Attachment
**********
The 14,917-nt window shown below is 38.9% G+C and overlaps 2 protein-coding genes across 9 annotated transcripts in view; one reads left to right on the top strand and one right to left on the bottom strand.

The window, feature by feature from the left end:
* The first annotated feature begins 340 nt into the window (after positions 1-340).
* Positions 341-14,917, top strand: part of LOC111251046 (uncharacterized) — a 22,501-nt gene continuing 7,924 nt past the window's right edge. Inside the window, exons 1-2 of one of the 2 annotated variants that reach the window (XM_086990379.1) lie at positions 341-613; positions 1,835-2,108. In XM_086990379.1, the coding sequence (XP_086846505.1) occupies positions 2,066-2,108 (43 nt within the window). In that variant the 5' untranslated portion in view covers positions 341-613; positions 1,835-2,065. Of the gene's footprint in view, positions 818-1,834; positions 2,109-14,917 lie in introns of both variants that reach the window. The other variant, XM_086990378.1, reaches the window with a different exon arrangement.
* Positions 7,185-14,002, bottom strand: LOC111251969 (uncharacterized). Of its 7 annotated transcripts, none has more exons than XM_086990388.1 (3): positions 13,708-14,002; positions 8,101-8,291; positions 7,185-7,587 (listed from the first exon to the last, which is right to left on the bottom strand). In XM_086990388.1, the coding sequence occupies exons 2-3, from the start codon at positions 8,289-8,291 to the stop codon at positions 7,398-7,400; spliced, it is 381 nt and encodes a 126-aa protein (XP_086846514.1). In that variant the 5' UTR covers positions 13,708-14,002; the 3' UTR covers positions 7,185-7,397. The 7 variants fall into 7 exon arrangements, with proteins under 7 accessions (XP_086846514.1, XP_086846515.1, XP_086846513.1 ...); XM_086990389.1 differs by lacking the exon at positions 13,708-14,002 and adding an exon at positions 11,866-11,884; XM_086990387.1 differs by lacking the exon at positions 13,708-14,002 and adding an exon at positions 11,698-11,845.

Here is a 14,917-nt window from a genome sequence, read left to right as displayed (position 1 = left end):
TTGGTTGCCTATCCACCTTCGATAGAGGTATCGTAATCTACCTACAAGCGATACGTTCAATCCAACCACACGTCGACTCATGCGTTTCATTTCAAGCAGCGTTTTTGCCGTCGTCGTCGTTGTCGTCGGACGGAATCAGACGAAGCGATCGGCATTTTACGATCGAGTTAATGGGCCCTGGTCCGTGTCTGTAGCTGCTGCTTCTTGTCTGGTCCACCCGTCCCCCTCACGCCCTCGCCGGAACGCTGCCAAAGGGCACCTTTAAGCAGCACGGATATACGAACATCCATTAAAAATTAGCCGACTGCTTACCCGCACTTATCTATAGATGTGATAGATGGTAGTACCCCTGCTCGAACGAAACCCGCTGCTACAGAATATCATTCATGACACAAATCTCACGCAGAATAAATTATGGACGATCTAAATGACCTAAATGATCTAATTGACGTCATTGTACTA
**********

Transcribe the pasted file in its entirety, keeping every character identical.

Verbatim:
The 14,917-nt window shown below is 38.9% G+C and overlaps 2 protein-coding genes across 9 annotated transcripts in view; one reads left to right on the top strand and one right to left on the bottom strand.

The window, feature by feature from the left end:
* The first annotated feature begins 340 nt into the window (after positions 1-340).
* Positions 341-14,917, top strand: part of LOC111251046 (uncharacterized) — a 22,501-nt gene continuing 7,924 nt past the window's right edge. Inside the window, exons 1-2 of one of the 2 annotated variants that reach the window (XM_086990379.1) lie at positions 341-613; positions 1,835-2,108. In XM_086990379.1, the coding sequence (XP_086846505.1) occupies positions 2,066-2,108 (43 nt within the window). In that variant the 5' untranslated portion in view covers positions 341-613; positions 1,835-2,065. Of the gene's footprint in view, positions 818-1,834; positions 2,109-14,917 lie in introns of both variants that reach the window. The other variant, XM_086990378.1, reaches the window with a different exon arrangement.
* Positions 7,185-14,002, bottom strand: LOC111251969 (uncharacterized). Of its 7 annotated transcripts, none has more exons than XM_086990388.1 (3): positions 13,708-14,002; positions 8,101-8,291; positions 7,185-7,587 (listed from the first exon to the last, which is right to left on the bottom strand). In XM_086990388.1, the coding sequence occupies exons 2-3, from the start codon at positions 8,289-8,291 to the stop codon at positions 7,398-7,400; spliced, it is 381 nt and encodes a 126-aa protein (XP_086846514.1). In that variant the 5' UTR covers positions 13,708-14,002; the 3' UTR covers positions 7,185-7,397. The 7 variants fall into 7 exon arrangements, with proteins under 7 accessions (XP_086846514.1, XP_086846515.1, XP_086846513.1 ...); XM_086990389.1 differs by lacking the exon at positions 13,708-14,002 and adding an exon at positions 11,866-11,884; XM_086990387.1 differs by lacking the exon at positions 13,708-14,002 and adding an exon at positions 11,698-11,845.

Here is a 14,917-nt window from a genome sequence, read left to right as displayed (position 1 = left end):
TTGGTTGCCTATCCACCTTCGATAGAGGTATCGTAATCTACCTACAAGCGATACGTTCAATCCAACCACACGTCGACTCATGCGTTTCATTTCAAGCAGCGTTTTTGCCGTCGTCGTCGTTGTCGTCGGACGGAATCAGACGAAGCGATCGGCATTTTACGATCGAGTTAATGGGCCCTGGTCCGTGTCTGTAGCTGCTGCTTCTTGTCTGGTCCACCCGTCCCCCTCACGCCCTCGCCGGAACGCTGCCAAAGGGCACCTTTAAGCAGCACGGATATACGAACATCCATTAAAAATTAGCCGACTGCTTACCCGCACTTATCTATAGATGTGATAGATGGTAGTACCCCTGCTCGAACGAAACCCGCTGCTACAGAATATCATTCATGACACAAATCTCACGCAGAATAAATTATGGACGATCTAAATGACCTAAATGATCTAATTGACGTCATTGTACTA